A week in review, June 23 to 29

A fun week. A full week. I hope not every week is this busy.

We built a fort from ‘craft sticks’. Yes, Little Man wielded the glue for most of the building.

Glue!

Glue!

Concentrate...

Concentrate…

Towards the end, I just let him build it himself. It has a very creative design, I must say.

The fort.

The fort.

He decided at one point that he didn’t have enough blocks.

Look at what I built!

Look at what I built!

We tried some ‘giant bubble solution’. It might be because I wasn’t using actual blue Dawn, but they most all popped as soon as they came off the bubble blowing device. The string-straw device didn’t work all that great, though perhaps my straws were wimpier than the ones another blogger used.

string and straw bubble blowing

string and straw bubble blowing

The PVC pipe made the best bubbles and was easiest to use. I knew I was keeping that short bit around for some reason!

PVC pipe bubble blowing

PVC pipe bubble blowing

Standing on ones hands has become a key skill to be developed in our house these days.

I LOVE standing on my hands!

I LOVE standing on my hands!

I finally got *both* of my sewing machines in for repairs. Though while checking them in at the store, I found that one machine didn’t have a pressure foot. So, back the next day we went to drop off the pressure foot. We had some time, so we stayed to look. I was totally eyeing up a serger and the gal offered to demonstrate it for me. Little Man wasn’t being the most cooperative, so she said to an early-teens-or-so gal to go get the box of toys. Then the gal sat down and played with Little Man while her mom, turns out, demonstrated the use of the serger. When the gal got bored, her brother stepped in and he and Little Man built trucks, trains and buildings from duplos. And I got to see a new serger in action. If you are in Waco, and are in need of sewing machine service or are wanting to buy a machine, go to the Bernina store on Waco Drive. I was very impressed with their service.

I ended up tossing the water bottle. I found a crack along the bottom, which sealed its fate. :::sigh:::

New microbe found eating Gulf oil spill – Disaster in the Gulf – msnbc.com

New microbe found eating Gulf oil spill – Disaster in the Gulf – msnbc.com:

This is the most beautiful thing! There is a critter that EATS oil. Sure, there are always issues with some specific critter suddenly flourishing above and beyond anything its done before, but when the resource is gone, the population will decrease. My students thought this was the coolest thing ever. Probably helps that I was just about jumping up and down with excitement over it. If there is a niche to be filled, something will fill it. Such total coolness.
Add to it… BP was funding the $500 million, 10 year grant. Hmmmm…. I’ve doubted how ‘evil’ BP might be, and this points to more ‘stupidity’ involved in this leak than evilness.
I wonder what next cool thing we will discover!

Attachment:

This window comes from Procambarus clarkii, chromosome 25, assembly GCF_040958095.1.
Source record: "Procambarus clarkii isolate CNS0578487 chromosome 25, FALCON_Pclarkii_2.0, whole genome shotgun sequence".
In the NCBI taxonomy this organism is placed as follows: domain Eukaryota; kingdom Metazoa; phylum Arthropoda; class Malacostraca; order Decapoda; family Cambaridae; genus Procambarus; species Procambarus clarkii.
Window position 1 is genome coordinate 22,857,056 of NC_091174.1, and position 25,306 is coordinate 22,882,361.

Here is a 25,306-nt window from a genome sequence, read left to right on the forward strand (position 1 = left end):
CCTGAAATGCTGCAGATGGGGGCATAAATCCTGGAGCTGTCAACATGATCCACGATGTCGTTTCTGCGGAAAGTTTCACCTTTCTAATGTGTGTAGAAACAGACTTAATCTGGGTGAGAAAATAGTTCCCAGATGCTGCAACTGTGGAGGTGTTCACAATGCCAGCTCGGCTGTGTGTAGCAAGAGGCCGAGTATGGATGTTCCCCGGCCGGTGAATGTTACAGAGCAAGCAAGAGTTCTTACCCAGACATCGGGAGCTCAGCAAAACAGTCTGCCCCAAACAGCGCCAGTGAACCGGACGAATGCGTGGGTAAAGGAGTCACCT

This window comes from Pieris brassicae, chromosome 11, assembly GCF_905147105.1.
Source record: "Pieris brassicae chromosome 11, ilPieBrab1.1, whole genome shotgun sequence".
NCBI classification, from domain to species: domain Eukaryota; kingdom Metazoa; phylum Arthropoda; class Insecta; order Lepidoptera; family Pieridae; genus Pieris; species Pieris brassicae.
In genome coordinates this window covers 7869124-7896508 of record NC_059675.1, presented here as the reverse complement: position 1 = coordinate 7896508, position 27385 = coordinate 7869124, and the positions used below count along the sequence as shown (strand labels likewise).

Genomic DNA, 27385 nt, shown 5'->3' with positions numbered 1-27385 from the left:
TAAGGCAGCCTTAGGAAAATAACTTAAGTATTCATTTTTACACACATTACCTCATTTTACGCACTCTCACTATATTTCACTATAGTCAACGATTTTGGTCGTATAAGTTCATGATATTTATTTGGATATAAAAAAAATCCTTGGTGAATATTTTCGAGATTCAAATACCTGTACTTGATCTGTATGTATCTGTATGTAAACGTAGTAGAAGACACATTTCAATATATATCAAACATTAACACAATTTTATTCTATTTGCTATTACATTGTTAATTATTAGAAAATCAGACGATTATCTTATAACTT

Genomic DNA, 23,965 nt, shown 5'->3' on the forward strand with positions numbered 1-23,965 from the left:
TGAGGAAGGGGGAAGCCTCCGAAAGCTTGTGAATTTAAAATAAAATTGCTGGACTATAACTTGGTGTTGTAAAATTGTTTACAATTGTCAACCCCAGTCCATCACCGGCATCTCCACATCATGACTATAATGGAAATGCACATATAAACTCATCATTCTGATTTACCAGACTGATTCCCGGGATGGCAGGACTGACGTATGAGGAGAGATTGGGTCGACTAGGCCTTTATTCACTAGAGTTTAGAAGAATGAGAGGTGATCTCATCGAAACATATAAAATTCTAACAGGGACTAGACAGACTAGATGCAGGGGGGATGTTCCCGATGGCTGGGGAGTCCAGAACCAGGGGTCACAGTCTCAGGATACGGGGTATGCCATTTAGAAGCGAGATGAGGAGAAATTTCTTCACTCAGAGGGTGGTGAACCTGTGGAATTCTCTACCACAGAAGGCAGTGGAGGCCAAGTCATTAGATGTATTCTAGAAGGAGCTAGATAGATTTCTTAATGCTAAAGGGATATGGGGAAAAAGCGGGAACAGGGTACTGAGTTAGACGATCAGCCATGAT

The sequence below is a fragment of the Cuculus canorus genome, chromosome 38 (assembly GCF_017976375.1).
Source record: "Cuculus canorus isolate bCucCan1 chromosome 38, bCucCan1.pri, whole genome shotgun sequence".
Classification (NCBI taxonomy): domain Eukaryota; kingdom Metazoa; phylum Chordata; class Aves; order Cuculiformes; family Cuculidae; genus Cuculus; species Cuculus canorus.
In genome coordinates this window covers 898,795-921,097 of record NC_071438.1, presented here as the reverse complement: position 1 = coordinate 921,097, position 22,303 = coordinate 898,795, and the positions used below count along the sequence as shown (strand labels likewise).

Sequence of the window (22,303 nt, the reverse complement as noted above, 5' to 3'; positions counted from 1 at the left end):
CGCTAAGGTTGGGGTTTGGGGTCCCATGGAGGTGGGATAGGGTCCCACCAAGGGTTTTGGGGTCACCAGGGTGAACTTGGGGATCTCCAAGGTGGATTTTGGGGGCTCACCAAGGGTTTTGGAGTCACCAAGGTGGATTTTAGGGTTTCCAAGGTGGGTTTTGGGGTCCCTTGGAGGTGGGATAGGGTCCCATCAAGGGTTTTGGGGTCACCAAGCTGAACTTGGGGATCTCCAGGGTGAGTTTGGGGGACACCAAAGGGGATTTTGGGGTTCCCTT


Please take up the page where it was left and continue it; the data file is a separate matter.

Regrets and Plans, part 2

Last year wasn’t all bad, was it?

You might feel the desire to ask this question after reading Regrets and Plans, part 1. No, last year wasn’t all bad; there were somethings that went quite well and I hope to redo these things.

1. We had lots of fun demonstrations and hands on learning, especially in grammar 4 and 5. Grammar 4 is an introduction to physics. Yes, 9 and 10 year olds learning physics. We didn’t do any of the math (they learned about decimal points and such that year in math), but covered most of the basic topics. That meant lots and lots of building things and seeing things happen. We built a paddle boat out of paper milk cartons to see elastic potential energy at work (used rubber band to attach the paddle and make the paddle go). We let a toy car roll down an incline and smash a banana to see gravitational potential energy at work (we raised the incline to see how high it had to be to smash the banana). Grammar 5 was an introduction to chemistry. Yeppers, 10 and 11 year olds doing chemistry! We made gak, we burned various salts in solution to see their colors, we put together a density tube, and any number of other ‘experiments’. It was tons of fun.

2. I let the students ask all the questions they wanted. The grammar 4 students were the best at this, they were so good that I asked Hubby, a physics/astronomer nerd, to come and answer their questions. The kids loved it. They asked about black holes, why Pluto wasn’t planet, was their life on other planets, will our sun ever run out, and on and on. The first time I let them just ask questions was a day we were reading about… gosh, I forget… but the students just started asking good questions. It was hard shutting it down when our time was up, they had so many more questions. After that, when I felt particularly busy, I’d dedicate a class to just Q and A. The older students weren’t as into this, but that’s okay. We still took rabbit trails through various topics. One class we were reading about designer molecules, and synthetic DNA was one molecule we read a brief paragraph about. Someone asked about cloning, and then someone asked if we could clone humans. We talked about what questions we should ask about morality and ethics when it came to cloning, as well as the physical/scientific questions.

3. We had some fun field trips. We went to the Waco Wet Lands (grammar 5 and 6) and I took the grammar 4 students to the Mayborn Museum. Must… do… more….

These are big things that are very big-picture oriented. I want these things to continue.